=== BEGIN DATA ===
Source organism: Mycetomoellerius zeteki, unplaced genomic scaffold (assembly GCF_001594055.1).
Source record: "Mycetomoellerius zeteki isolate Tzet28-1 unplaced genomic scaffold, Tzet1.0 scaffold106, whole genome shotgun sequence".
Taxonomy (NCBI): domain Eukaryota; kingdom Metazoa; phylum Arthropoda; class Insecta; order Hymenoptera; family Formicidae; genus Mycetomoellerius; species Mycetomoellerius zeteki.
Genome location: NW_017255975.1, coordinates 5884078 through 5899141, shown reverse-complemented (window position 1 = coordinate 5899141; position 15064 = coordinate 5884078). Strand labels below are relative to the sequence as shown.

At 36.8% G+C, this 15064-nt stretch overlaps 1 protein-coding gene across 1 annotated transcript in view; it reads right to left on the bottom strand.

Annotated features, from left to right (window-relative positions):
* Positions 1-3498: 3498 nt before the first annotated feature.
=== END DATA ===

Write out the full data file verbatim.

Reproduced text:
Source organism: Mycetomoellerius zeteki, unplaced genomic scaffold (assembly GCF_001594055.1).
Source record: "Mycetomoellerius zeteki isolate Tzet28-1 unplaced genomic scaffold, Tzet1.0 scaffold106, whole genome shotgun sequence".
Taxonomy (NCBI): domain Eukaryota; kingdom Metazoa; phylum Arthropoda; class Insecta; order Hymenoptera; family Formicidae; genus Mycetomoellerius; species Mycetomoellerius zeteki.
Genome location: NW_017255975.1, coordinates 5884078 through 5899141, shown reverse-complemented (window position 1 = coordinate 5899141; position 15064 = coordinate 5884078). Strand labels below are relative to the sequence as shown.

At 36.8% G+C, this 15064-nt stretch overlaps 1 protein-coding gene across 1 annotated transcript in view; it reads right to left on the bottom strand.

Annotated features, from left to right (window-relative positions):
* Positions 1-3498: 3498 nt before the first annotated feature.